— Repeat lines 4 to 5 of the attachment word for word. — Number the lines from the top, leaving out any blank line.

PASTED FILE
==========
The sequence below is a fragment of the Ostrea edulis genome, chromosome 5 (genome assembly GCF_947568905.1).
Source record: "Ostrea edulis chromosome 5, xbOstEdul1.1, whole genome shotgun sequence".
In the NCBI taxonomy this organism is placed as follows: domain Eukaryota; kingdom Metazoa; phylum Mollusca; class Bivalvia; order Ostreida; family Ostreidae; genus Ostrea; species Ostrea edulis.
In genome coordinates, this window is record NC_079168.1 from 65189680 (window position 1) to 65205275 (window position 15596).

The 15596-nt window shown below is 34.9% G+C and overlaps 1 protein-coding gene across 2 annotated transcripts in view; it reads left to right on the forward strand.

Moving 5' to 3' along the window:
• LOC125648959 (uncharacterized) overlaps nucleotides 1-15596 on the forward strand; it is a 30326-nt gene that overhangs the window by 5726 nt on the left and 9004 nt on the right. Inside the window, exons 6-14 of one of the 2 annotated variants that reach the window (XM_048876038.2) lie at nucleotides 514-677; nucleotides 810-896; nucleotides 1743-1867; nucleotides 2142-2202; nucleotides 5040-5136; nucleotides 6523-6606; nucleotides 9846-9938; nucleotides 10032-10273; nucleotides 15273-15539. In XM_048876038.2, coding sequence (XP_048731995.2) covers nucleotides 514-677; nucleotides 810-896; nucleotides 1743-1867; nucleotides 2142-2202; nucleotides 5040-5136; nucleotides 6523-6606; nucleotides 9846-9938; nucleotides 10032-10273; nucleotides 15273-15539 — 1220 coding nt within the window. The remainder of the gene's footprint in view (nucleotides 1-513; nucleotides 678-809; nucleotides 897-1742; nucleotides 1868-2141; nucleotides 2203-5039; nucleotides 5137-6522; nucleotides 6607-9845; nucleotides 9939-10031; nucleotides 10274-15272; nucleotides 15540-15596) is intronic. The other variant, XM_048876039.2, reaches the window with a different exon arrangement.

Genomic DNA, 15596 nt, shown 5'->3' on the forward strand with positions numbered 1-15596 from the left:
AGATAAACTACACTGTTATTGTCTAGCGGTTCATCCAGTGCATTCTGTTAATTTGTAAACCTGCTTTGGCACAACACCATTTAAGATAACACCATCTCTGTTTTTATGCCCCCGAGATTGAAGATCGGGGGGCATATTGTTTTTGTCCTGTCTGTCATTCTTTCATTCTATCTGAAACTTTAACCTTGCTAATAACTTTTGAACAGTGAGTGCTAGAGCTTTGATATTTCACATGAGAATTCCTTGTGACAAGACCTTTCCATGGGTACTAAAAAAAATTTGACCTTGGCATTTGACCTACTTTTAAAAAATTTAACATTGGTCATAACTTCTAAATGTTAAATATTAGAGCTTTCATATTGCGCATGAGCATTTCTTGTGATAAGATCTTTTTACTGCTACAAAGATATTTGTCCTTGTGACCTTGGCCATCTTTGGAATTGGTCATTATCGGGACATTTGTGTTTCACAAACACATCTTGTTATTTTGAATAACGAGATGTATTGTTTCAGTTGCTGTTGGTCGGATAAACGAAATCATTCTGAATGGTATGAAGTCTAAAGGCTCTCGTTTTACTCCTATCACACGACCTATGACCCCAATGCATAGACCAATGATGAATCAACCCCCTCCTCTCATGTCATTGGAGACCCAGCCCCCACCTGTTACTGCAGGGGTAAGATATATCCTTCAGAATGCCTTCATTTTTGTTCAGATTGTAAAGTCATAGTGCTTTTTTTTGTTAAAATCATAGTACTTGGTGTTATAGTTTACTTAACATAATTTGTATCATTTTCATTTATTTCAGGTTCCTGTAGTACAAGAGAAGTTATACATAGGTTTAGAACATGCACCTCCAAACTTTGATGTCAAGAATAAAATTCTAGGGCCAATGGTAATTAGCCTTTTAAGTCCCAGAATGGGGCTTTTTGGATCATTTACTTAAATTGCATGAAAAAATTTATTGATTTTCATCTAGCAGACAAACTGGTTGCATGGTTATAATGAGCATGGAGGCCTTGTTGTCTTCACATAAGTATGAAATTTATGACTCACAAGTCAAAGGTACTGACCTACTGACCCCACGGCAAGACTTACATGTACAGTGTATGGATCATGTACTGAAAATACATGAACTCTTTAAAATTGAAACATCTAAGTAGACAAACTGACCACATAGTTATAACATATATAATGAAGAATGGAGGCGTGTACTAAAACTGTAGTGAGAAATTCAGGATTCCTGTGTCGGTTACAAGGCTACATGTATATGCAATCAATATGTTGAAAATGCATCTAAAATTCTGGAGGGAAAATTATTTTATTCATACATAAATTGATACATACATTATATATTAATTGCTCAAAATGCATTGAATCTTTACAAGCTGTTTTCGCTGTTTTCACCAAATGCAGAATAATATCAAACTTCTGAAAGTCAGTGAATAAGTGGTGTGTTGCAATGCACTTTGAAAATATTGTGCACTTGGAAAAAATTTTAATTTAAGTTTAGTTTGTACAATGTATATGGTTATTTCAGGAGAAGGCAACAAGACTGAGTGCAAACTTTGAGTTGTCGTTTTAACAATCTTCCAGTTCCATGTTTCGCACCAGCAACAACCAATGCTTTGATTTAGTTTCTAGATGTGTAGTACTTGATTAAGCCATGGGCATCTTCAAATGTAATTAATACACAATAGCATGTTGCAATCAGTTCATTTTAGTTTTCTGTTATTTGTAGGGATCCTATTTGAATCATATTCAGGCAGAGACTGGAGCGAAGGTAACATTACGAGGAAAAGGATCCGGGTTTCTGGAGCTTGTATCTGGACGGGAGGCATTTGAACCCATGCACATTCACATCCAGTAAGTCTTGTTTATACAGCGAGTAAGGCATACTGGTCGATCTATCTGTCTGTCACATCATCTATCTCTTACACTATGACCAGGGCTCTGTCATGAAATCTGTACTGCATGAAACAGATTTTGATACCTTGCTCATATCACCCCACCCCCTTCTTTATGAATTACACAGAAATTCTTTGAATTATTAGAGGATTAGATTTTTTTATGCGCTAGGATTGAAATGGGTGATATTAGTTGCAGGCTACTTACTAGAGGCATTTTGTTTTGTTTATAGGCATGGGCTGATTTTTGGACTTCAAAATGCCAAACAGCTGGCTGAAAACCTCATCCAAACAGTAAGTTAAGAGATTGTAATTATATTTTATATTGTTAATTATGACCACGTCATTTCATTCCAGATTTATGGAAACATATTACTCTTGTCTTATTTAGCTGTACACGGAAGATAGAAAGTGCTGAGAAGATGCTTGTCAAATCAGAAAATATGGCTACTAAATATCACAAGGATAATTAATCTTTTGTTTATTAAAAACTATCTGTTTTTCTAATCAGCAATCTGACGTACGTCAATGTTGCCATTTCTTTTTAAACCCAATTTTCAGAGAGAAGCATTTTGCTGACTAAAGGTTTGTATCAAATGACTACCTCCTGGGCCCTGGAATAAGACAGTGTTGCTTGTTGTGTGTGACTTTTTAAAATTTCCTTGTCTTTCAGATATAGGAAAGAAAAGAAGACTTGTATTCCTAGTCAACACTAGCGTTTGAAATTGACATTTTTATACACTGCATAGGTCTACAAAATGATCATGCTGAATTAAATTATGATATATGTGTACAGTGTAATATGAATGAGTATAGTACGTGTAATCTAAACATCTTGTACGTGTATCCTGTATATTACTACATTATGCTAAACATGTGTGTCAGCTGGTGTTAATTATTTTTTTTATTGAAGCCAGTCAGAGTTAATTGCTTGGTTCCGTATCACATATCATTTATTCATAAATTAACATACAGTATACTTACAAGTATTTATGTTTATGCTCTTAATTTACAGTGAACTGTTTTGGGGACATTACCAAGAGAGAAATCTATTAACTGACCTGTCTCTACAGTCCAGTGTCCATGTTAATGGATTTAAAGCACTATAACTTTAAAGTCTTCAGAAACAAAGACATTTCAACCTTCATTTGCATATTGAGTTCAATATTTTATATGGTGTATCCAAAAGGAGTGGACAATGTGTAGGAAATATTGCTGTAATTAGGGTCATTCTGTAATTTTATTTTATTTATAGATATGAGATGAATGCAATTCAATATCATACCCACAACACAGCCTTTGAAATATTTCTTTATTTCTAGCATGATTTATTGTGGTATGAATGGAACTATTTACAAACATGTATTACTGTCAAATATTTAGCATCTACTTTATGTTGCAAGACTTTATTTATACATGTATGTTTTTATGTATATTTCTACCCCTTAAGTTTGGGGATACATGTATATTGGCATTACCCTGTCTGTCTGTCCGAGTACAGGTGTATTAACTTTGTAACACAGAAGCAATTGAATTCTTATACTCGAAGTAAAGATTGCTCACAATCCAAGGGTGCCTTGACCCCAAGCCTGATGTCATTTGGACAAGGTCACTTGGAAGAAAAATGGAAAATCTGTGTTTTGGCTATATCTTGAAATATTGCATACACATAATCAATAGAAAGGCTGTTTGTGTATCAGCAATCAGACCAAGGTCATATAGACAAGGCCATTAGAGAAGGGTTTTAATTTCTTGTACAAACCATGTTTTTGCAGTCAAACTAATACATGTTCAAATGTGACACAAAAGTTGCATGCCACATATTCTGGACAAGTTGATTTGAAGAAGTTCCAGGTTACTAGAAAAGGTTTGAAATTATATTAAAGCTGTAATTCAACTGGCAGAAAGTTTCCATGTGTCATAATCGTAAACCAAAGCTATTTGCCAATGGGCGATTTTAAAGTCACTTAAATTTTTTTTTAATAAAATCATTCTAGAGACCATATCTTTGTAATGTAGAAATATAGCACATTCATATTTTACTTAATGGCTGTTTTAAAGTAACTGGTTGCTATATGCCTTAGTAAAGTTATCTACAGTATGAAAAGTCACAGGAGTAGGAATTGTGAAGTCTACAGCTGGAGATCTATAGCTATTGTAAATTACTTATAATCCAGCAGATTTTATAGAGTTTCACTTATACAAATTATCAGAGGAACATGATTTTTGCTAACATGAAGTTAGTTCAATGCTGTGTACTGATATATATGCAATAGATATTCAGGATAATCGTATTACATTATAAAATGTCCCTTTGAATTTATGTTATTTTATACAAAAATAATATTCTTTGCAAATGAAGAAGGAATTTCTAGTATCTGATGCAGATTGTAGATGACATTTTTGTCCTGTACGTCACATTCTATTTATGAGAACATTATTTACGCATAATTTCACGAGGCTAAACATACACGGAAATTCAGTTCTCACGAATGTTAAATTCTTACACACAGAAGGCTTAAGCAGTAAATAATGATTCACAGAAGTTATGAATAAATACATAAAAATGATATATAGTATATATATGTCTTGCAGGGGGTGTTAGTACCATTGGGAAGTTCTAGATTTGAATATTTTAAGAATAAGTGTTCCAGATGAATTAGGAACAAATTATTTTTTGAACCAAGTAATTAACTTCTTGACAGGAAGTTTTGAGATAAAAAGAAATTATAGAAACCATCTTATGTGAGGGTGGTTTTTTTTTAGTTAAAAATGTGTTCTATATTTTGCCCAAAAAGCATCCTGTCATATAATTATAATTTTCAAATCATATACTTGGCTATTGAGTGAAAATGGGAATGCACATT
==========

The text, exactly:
In genome coordinates, this window is record NC_079168.1 from 65189680 (window position 1) to 65205275 (window position 15596).

The 15596-nt window shown below is 34.9% G+C and overlaps 1 protein-coding gene across 2 annotated transcripts in view; it reads left to right on the forward strand.